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anytime.” As a result, “naïve, gullible, desperate students just get sucked in,” said Sutherland-Smith. (One site,, suggests to potential customers that it provides the only reasonable alternative to intractable professors who won’t give extensions due to active military missions, accidents that put students in the hospital or English learners struggling to keep up in class.)
Thomas Mays, an associate professor at the Middletown Campus of Miami University in Ohio, would likely agree with Sutherland-Smith’s assessment. In “Promoting Academic Integrity in Online Courses,” a recent Online Learning Consortium session, he told attendees, “[Contract cheating is] very difficult to catch. It takes faculty members who have academic dishonesty on mind and are actually looking for these things rather consistently. It’s easy to gloss over it and totally miss it.”
More broadly, Miami U has seen the cases of academic dishonesty increasing year over year. While there were 460 cases identified during 2015-2016, that grew to more than 500 cases in 2016-2017, Mays reported. And, the institution is “on track to go beyond that this year,” he said.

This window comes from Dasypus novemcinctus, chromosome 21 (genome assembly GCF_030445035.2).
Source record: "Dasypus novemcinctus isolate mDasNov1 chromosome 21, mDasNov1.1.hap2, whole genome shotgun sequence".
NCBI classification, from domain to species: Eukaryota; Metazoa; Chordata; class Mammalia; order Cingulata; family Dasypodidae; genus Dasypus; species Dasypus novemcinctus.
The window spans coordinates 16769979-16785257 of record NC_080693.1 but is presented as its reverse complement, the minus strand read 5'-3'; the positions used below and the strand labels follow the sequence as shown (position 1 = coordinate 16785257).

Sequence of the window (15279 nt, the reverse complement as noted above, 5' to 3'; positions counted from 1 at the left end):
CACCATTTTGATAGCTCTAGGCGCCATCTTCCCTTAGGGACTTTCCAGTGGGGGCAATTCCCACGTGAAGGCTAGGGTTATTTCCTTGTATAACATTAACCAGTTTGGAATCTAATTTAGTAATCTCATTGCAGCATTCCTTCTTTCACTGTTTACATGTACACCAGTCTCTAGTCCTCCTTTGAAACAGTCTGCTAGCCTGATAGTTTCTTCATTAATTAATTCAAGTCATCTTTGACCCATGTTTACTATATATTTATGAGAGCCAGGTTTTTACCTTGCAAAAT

What May can’t say for certain is whether the growth is because “students have less integrity or that we’re just better at reporting it.”
The Nature of the Beast
Contract cheating takes place when a student has somebody else do all or part of the work and then hands it in as his or her own. It could be a specific paper or some other assessment task, or it could involve getting somebody else to take an entire course on behalf of the student (more easily accomplished in an online class). The cheating could be for pay or it could be performed by a supportive friend or family member. Standard plagiarism checkers don’t catch these incidents because, frequently, the providers promise “all original work” with “0 percent plagiarism.” (For proof, suggested Mays,
CAMPUS TECHNOLOGY | October/November 2018
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